Recyclers, says Smith, are another growth market for multi-component, high-volume blending. They are using blowing agents, compatibilizers and many other components in their processing, and they need highly accurate blending to deliver homogeneous blends. The primary challenge to maintaining accuracy in gravimetric blending is vibration, says Smith. Maguire's patented methods of load cell verification involve taking two verification readings that can be compared and used to eliminate the effect of vibration. The standard blender provides accuracy to within 0.1 percent of the setpoint.

Maguire is aiming its technology at many parts of the plastics processing spectrum besides the high-volume sector. It says that its WSB-MB MicroBlender is the world's smallest weigh-scale blender, and makes the benefits of gravimetric blending available and affordable for processors running small machines. It blends as many as four components at 140 pounds per hour and includes MicroPulse technology, which eliminates the need for augers to achieve accurate dispensing of minor ingredients. MicroPulse will dispense as few as two or three pellets per pulse cycle. The system is fully pneumatic and less than 2 feet high, has no motors, weighs only 50 pounds and delivers batch accuracy to within 0.1 percent.

Smith says other blender suppliers compete against Maguire based on its utilitarian design, offering sleek enclosures. The enclosures come at a cost, though, according to Maguire. Enclosed blenders are generally limited to six components. Smith says the enclosures also keep dust from escaping and trap heat. When confined dust accumulates, it can interfere with internal components and the load cell or cells, which can simply stop working. Trapped heat can also affect load cell operation, and when auxiliary cooling is added, the trapped dust can interfere. Smith says, "All that just reminds us that form really should follow function."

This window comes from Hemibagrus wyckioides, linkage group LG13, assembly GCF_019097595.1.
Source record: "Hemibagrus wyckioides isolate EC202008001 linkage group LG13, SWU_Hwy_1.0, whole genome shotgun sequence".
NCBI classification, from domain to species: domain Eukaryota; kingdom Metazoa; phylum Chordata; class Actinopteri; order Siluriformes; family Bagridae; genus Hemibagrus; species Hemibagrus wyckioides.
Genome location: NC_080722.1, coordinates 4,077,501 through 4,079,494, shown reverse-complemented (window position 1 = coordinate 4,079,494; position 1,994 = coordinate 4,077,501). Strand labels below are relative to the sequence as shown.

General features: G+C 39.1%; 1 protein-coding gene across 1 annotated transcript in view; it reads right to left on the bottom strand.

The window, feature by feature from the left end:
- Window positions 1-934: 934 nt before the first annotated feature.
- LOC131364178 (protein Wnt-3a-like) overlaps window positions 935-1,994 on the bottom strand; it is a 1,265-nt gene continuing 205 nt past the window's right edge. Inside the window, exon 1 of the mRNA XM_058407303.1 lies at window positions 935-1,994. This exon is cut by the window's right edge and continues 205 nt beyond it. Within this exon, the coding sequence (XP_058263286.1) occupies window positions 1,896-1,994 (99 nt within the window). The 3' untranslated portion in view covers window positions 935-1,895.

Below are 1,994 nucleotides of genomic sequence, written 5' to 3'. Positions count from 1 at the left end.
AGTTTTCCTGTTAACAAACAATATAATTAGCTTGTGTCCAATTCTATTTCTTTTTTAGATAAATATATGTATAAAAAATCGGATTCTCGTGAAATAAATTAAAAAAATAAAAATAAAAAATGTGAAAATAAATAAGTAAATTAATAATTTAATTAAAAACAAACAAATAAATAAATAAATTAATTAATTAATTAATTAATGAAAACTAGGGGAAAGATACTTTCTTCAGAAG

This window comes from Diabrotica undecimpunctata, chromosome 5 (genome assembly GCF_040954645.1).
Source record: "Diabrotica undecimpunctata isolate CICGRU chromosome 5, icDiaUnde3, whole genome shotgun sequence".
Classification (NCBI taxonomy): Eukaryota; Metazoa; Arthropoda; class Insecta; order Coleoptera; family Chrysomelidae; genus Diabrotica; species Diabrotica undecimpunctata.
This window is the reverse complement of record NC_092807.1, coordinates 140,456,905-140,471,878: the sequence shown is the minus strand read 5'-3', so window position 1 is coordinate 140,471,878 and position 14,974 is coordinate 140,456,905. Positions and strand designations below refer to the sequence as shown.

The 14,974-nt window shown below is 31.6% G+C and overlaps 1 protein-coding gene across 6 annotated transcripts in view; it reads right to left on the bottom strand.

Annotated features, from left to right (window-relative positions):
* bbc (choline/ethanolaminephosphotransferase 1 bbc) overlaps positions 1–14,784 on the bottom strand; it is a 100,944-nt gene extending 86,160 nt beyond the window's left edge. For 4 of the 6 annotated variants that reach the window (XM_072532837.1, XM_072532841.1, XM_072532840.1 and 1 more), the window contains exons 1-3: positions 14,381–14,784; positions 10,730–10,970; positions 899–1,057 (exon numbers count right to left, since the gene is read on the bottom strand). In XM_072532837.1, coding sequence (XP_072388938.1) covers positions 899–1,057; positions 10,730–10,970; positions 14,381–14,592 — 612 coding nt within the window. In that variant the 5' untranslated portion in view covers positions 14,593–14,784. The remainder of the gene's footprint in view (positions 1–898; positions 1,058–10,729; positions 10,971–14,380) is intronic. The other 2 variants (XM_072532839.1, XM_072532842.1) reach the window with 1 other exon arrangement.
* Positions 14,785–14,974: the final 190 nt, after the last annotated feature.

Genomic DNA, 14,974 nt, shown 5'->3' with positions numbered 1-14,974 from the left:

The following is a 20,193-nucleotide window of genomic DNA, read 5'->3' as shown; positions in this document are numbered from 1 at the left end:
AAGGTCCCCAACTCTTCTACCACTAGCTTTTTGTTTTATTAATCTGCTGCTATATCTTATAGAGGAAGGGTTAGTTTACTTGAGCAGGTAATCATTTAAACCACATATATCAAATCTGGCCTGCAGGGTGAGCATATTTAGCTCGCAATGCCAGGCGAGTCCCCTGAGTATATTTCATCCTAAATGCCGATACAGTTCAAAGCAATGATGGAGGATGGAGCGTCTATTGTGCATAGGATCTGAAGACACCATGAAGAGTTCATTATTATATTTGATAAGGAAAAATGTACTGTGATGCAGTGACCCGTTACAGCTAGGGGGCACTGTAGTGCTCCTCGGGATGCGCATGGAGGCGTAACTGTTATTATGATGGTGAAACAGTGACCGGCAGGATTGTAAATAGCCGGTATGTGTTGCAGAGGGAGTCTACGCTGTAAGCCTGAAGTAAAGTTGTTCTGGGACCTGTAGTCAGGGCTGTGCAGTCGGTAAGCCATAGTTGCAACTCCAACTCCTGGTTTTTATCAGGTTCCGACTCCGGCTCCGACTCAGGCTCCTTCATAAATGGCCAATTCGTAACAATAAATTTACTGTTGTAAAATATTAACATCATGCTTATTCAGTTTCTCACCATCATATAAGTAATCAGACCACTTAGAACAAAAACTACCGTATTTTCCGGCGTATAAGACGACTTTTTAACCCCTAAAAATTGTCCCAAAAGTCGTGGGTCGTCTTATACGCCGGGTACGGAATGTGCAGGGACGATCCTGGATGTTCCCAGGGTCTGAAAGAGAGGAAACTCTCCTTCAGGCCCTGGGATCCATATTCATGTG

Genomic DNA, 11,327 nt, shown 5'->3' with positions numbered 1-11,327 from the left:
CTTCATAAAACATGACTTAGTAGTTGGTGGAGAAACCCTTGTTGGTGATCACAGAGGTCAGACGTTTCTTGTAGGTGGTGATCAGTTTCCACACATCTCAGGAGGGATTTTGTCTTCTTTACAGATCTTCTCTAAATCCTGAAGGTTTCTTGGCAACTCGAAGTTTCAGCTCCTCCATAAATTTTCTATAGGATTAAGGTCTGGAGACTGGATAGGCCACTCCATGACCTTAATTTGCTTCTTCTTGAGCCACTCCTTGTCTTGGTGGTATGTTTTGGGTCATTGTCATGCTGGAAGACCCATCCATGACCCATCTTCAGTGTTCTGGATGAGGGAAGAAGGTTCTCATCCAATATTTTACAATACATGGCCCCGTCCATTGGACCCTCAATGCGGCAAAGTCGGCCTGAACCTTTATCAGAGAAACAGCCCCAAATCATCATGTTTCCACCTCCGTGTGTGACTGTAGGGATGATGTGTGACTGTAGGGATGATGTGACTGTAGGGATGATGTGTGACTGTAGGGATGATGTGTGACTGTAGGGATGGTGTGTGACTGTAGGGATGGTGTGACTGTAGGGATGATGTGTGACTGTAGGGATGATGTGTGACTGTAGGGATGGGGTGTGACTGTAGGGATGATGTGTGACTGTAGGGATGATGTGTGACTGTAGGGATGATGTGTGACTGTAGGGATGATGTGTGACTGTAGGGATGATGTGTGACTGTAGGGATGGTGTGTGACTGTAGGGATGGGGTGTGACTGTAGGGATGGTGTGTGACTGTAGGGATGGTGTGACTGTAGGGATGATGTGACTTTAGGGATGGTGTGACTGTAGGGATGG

The Conair Group, Cranberry Township, Pa., is focused on four key blending issues facing processors. They include handling difficult materials without repelletizing, achieving greater accuracy, making color changes more quickly and tracking the materials used.

Alan Landers, Conair's blending product manager, begins with handling difficult-to-feed materials, noting that processors are using more post-industrial and post-consumer scrap. Some of the scrap, like bottle and sheet flake, has relatively large, flat surfaces, which tend to pack together and bridge in conventional hoppers. Processors have had to re-pelletize these materials for efficient handling in standard blenders and feeders, which was less economical. Landers says Conair takes several approaches to handling these materials without repelletizing. The approaches take advantage of several innovations:

• Regardless of what other flow-enhancing mechanisms are used, steep-sided material bins change the angle of repose of the flakes or granules and enhance the effect of gravity on material flow.

• A lift auger at an angle in a corner of the regrind bin won't force material out of the bin, but moves granules away from the bottom, fluidizing the material to flow more easily through oversized side gates into the mixing chamber.

• A horizontal dosing auger doses difficult materials. (It's more effective in small-volume blenders.)